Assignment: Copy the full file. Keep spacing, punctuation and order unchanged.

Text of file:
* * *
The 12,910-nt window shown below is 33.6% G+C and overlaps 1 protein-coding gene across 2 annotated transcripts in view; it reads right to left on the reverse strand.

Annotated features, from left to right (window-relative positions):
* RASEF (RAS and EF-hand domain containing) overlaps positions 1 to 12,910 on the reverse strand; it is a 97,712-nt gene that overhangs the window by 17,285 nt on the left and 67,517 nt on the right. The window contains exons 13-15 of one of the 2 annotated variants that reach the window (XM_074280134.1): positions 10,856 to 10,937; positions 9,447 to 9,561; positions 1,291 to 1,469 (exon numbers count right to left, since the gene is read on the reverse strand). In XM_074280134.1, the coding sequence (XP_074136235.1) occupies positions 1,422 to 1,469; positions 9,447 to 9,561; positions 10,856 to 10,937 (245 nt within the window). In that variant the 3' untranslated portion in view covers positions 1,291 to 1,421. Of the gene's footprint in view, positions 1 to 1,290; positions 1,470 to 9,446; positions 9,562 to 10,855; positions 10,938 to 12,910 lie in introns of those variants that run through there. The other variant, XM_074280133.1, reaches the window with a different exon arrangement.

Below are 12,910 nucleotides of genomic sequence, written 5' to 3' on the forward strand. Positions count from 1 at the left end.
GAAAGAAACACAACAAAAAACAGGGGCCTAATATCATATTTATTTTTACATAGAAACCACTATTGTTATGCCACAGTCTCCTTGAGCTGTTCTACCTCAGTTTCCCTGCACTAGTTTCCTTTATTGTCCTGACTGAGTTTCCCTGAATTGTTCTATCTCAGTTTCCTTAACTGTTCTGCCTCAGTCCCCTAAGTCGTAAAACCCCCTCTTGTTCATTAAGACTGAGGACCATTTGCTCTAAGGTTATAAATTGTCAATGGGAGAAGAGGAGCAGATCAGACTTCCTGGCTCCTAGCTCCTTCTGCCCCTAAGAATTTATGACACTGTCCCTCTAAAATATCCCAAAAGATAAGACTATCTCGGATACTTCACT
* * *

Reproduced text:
The 12,910-nt window shown below is 33.6% G+C and overlaps 1 protein-coding gene across 2 annotated transcripts in view; it reads right to left on the reverse strand.

Annotated features, from left to right (window-relative positions):
* RASEF (RAS and EF-hand domain containing) overlaps positions 1 to 12,910 on the reverse strand; it is a 97,712-nt gene that overhangs the window by 17,285 nt on the left and 67,517 nt on the right. The window contains exons 13-15 of one of the 2 annotated variants that reach the window (XM_074280134.1): positions 10,856 to 10,937; positions 9,447 to 9,561; positions 1,291 to 1,469 (exon numbers count right to left, since the gene is read on the reverse strand). In XM_074280134.1, the coding sequence (XP_074136235.1) occupies positions 1,422 to 1,469; positions 9,447 to 9,561; positions 10,856 to 10,937 (245 nt within the window). In that variant the 3' untranslated portion in view covers positions 1,291 to 1,421. Of the gene's footprint in view, positions 1 to 1,290; positions 1,470 to 9,446; positions 9,562 to 10,855; positions 10,938 to 12,910 lie in introns of those variants that run through there. The other variant, XM_074280133.1, reaches the window with a different exon arrangement.

Below are 12,910 nucleotides of genomic sequence, written 5' to 3' on the forward strand. Positions count from 1 at the left end.
GAAAGAAACACAACAAAAAACAGGGGCCTAATATCATATTTATTTTTACATAGAAACCACTATTGTTATGCCACAGTCTCCTTGAGCTGTTCTACCTCAGTTTCCCTGCACTAGTTTCCTTTATTGTCCTGACTGAGTTTCCCTGAATTGTTCTATCTCAGTTTCCTTAACTGTTCTGCCTCAGTCCCCTAAGTCGTAAAACCCCCTCTTGTTCATTAAGACTGAGGACCATTTGCTCTAAGGTTATAAATTGTCAATGGGAGAAGAGGAGCAGATCAGACTTCCTGGCTCCTAGCTCCTTCTGCCCCTAAGAATTTATGACACTGTCCCTCTAAAATATCCCAAAAGATAAGACTATCTCGGATACTTCACT